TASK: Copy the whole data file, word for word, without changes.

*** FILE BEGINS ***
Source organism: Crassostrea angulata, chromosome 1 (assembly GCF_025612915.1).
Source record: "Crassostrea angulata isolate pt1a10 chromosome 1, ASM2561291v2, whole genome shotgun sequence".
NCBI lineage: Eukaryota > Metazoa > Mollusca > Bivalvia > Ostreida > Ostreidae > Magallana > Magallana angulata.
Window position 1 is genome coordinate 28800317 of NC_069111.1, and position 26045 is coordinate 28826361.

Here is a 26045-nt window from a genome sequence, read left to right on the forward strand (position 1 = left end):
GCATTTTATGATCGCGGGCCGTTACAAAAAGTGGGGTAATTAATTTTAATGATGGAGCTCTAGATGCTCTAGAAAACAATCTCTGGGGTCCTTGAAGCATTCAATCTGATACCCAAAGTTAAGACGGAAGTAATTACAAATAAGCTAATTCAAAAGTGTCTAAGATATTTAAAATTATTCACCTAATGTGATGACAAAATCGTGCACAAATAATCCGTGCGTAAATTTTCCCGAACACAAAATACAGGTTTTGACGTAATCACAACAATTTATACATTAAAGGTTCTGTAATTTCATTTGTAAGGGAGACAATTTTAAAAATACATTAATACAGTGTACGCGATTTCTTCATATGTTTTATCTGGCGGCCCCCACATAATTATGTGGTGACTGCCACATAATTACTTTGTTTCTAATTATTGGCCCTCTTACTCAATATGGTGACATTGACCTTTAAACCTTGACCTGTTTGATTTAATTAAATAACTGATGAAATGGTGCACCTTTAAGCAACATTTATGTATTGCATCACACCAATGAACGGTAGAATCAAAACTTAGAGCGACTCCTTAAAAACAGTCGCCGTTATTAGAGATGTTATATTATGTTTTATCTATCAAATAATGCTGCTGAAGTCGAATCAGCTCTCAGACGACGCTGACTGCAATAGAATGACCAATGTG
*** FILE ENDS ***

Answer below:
Source organism: Crassostrea angulata, chromosome 1 (assembly GCF_025612915.1).
Source record: "Crassostrea angulata isolate pt1a10 chromosome 1, ASM2561291v2, whole genome shotgun sequence".
NCBI lineage: Eukaryota > Metazoa > Mollusca > Bivalvia > Ostreida > Ostreidae > Magallana > Magallana angulata.
Window position 1 is genome coordinate 28800317 of NC_069111.1, and position 26045 is coordinate 28826361.

Here is a 26045-nt window from a genome sequence, read left to right on the forward strand (position 1 = left end):
GCATTTTATGATCGCGGGCCGTTACAAAAAGTGGGGTAATTAATTTTAATGATGGAGCTCTAGATGCTCTAGAAAACAATCTCTGGGGTCCTTGAAGCATTCAATCTGATACCCAAAGTTAAGACGGAAGTAATTACAAATAAGCTAATTCAAAAGTGTCTAAGATATTTAAAATTATTCACCTAATGTGATGACAAAATCGTGCACAAATAATCCGTGCGTAAATTTTCCCGAACACAAAATACAGGTTTTGACGTAATCACAACAATTTATACATTAAAGGTTCTGTAATTTCATTTGTAAGGGAGACAATTTTAAAAATACATTAATACAGTGTACGCGATTTCTTCATATGTTTTATCTGGCGGCCCCCACATAATTATGTGGTGACTGCCACATAATTACTTTGTTTCTAATTATTGGCCCTCTTACTCAATATGGTGACATTGACCTTTAAACCTTGACCTGTTTGATTTAATTAAATAACTGATGAAATGGTGCACCTTTAAGCAACATTTATGTATTGCATCACACCAATGAACGGTAGAATCAAAACTTAGAGCGACTCCTTAAAAACAGTCGCCGTTATTAGAGATGTTATATTATGTTTTATCTATCAAATAATGCTGCTGAAGTCGAATCAGCTCTCAGACGACGCTGACTGCAATAGAATGACCAATGTG